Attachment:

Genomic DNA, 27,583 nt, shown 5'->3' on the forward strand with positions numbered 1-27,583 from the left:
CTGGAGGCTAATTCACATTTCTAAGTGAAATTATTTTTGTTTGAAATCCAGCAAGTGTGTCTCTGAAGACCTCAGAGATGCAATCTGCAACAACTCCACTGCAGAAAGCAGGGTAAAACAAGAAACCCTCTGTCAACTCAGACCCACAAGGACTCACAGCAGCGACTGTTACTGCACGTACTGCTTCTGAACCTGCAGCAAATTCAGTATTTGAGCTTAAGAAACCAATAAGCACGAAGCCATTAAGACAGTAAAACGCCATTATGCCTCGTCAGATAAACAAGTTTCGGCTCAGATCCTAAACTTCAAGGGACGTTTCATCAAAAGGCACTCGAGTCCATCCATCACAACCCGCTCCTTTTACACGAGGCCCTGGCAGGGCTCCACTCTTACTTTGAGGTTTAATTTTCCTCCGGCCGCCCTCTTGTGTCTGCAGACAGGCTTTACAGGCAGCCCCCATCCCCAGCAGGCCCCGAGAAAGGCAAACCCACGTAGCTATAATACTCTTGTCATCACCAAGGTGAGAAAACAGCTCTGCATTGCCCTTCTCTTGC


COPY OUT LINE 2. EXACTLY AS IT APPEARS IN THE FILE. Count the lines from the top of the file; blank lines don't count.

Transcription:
CTGGAGGCTAATTCACATTTCTAAGTGAAATTATTTTTGTTTGAAATCCAGCAAGTGTGTCTCTGAAGACCTCAGAGATGCAATCTGCAACAACTCCACTGCAGAAAGCAGGGTAAAACAAGAAACCCTCTGTCAACTCAGACCCACAAGGACTCACAGCAGCGACTGTTACTGCACGTACTGCTTCTGAACCTGCAGCAAATTCAGTATTTGAGCTTAAGAAACCAATAAGCACGAAGCCATTAAGACAGTAAAACGCCATTATGCCTCGTCAGATAAACAAGTTTCGGCTCAGATCCTAAACTTCAAGGGACGTTTCATCAAAAGGCACTCGAGTCCATCCATCACAACCCGCTCCTTTTACACGAGGCCCTGGCAGGGCTCCACTCTTACTTTGAGGTTTAATTTTCCTCCGGCCGCCCTCTTGTGTCTGCAGACAGGCTTTACAGGCAGCCCCCATCCCCAGCAGGCCCCGAGAAAGGCAAACCCACGTAGCTATAATACTCTTGTCATCACCAAGGTGAGAAAACAGCTCTGCATTGCCCTTCTCTTGC